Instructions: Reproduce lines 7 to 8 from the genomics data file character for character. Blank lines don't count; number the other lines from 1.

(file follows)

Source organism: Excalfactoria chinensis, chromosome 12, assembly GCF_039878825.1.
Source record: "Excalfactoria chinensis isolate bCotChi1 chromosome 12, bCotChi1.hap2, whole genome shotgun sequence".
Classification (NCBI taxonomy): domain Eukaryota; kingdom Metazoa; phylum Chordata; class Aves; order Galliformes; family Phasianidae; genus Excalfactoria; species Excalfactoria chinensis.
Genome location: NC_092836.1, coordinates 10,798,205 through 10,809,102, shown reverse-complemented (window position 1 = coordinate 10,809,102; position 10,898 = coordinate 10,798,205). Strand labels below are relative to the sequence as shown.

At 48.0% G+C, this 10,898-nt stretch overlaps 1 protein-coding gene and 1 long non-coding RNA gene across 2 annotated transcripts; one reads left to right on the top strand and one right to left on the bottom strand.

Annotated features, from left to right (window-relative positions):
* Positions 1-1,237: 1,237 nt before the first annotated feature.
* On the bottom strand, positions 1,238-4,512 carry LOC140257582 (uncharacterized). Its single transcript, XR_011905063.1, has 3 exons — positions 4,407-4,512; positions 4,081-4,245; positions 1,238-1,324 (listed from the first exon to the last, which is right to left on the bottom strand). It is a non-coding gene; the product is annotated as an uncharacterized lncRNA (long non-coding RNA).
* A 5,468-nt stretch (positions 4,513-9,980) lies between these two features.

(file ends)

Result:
* Positions 1-1,237: 1,237 nt before the first annotated feature.
* On the bottom strand, positions 1,238-4,512 carry LOC140257582 (uncharacterized). Its single transcript, XR_011905063.1, has 3 exons — positions 4,407-4,512; positions 4,081-4,245; positions 1,238-1,324 (listed from the first exon to the last, which is right to left on the bottom strand). It is a non-coding gene; the product is annotated as an uncharacterized lncRNA (long non-coding RNA).